What would designing and building a standard internal combution engine get you?
    Other than being able to say you did it?
    Besides it takes years to develop such a thing if it's done right
    And by the time your finally done it wouldn't be any better than what is already available

    What about looking into other alternatives for building something like this
    Obviously there are too many parts inside current designs for engines
    Just count the parts in a standard valvetrain
    I always wondered why car manufacturers and engine designers have never really pursued designing overhead rotary valve designs for use on standard
    engine short blocks
    Do you realize how much energy is lost in torque at the crankshaft by compressing all those springs with a lumpy stick (camshaft) just to open the valves and make an engine breath?
    Wouldn't simply spinning a ported rotor with a timing belt use less energy?
    Couldn't this be sealed by spring loaded carbon wipers on a ceramic rotor surface?
    Could the rotor also be sealed from one cylinder to the next by the use of mechanical shaft seals much the same way turbocharger shafts are sealed today?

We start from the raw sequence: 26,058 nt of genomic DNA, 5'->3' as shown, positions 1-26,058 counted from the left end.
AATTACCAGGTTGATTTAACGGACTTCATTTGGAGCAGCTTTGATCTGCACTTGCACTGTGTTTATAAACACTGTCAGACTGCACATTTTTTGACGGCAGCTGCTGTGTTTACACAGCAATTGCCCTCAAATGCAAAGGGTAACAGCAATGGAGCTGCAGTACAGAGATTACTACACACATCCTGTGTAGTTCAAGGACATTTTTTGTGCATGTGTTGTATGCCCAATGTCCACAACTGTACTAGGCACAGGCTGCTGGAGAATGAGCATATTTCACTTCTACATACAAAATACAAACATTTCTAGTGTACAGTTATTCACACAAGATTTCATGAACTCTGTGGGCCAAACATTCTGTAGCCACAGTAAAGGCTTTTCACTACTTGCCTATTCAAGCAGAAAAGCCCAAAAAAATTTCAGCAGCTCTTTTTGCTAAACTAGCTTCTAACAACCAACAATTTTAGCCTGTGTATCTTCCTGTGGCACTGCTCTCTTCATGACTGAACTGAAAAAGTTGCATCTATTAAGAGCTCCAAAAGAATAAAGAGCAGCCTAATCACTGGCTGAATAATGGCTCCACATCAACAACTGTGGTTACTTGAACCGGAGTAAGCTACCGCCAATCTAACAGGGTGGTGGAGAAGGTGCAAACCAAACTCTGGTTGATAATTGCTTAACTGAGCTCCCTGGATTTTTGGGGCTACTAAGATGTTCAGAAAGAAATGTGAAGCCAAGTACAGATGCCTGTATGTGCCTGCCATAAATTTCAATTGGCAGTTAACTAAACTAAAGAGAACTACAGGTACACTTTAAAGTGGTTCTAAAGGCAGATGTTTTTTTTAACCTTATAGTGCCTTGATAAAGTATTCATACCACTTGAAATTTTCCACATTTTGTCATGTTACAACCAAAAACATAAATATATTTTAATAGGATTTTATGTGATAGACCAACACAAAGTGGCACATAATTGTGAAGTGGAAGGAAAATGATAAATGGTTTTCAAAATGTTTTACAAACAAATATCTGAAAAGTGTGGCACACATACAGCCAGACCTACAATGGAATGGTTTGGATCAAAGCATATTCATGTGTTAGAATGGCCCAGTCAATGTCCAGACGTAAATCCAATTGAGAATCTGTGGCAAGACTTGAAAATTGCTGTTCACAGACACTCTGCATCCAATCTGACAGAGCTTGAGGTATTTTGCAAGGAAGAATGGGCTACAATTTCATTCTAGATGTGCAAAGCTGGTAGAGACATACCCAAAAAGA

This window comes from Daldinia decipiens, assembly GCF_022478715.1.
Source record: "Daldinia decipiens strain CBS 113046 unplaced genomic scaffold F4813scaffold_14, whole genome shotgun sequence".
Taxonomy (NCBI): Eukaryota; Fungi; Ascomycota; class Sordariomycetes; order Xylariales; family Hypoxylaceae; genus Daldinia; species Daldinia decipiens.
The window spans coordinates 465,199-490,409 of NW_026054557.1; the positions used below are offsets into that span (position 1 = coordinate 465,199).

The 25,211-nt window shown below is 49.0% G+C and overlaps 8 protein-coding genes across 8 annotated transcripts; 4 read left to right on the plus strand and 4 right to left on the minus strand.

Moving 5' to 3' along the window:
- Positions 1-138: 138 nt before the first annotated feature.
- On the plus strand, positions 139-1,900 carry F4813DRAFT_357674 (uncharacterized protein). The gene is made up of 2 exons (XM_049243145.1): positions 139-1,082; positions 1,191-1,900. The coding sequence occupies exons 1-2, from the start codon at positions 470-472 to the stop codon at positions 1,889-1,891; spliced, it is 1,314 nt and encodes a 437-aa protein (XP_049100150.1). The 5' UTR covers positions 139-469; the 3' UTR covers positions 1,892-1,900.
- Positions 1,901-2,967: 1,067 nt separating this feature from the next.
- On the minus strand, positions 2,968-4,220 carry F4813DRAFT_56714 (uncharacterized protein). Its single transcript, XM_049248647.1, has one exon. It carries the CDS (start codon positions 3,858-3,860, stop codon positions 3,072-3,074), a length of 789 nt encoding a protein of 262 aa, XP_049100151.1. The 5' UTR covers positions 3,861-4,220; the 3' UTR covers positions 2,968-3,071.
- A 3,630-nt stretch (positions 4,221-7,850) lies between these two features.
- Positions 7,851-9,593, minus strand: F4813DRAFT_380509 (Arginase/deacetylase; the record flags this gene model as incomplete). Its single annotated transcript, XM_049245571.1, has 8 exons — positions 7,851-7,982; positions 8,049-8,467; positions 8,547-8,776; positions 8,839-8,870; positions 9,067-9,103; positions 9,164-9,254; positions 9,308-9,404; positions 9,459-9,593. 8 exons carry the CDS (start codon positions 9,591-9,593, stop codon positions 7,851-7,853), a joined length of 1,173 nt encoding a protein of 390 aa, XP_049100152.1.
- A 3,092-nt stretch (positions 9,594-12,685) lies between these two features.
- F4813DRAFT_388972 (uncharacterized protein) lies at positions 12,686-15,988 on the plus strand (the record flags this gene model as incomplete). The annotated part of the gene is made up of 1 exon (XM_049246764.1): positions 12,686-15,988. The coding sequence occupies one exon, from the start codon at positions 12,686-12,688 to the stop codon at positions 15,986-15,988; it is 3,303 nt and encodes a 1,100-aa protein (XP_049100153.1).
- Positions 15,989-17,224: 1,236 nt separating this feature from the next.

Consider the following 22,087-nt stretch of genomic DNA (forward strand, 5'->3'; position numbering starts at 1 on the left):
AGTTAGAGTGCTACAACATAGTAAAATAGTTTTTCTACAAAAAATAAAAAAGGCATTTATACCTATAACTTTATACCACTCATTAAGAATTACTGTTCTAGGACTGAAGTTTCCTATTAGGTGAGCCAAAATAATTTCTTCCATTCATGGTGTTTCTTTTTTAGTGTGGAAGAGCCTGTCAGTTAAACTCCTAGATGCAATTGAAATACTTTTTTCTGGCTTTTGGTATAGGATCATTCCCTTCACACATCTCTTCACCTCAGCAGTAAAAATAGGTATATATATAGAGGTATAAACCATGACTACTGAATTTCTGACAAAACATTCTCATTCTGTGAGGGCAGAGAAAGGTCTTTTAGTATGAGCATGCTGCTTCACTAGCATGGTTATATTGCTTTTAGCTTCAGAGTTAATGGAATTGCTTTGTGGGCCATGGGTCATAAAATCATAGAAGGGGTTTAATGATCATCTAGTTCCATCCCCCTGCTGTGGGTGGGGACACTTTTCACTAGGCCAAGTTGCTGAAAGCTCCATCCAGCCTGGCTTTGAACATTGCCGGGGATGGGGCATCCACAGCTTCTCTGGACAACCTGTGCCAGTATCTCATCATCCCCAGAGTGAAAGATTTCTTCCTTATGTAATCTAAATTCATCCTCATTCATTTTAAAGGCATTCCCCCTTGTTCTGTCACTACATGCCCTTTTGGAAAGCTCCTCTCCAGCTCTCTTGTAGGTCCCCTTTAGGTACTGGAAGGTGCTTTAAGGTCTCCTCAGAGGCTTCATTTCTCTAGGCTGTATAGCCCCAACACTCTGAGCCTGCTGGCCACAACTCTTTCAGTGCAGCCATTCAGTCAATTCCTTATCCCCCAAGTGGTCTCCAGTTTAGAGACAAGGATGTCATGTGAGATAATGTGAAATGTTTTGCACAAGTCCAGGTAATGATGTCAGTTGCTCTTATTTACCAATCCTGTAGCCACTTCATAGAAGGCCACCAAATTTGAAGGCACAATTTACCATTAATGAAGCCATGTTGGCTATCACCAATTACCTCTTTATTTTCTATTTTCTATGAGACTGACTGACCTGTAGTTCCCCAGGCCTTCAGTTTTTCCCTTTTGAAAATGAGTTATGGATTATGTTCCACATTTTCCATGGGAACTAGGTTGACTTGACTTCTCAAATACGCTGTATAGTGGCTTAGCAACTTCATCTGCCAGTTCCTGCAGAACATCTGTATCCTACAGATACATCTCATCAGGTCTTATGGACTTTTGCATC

If a current bottom end is used it already comes lubricated and has cooling jackets already designed into it

    Better yet, Throw the whole damn thing over your shoulder and start with a blank sheet of paper

    Obviously the fewer moving and wear parts there are the better
    Ok, you need one part for the block, better yet how about just a single cylinder, one tube thats it and it doesn't move.
    Could you put sealed endcaps on it like an electric motor with a rotor shaft sticking out the ends, now you have an output shaft that force can be generated upon, Like an armature in an electric motor

    Now you need someway to get compression and expansion from burning gases and turn it into rotary motion
    OK hows this

    Take 2 rotors from a vacuum pump booster (like a supercharger only they have straight lobes not spiraled)
    Cut a slot into the center of each one halfway down their length
    (yes this would remove one of the endshafts from each rotor)
    This would allow the rotor to fork into each other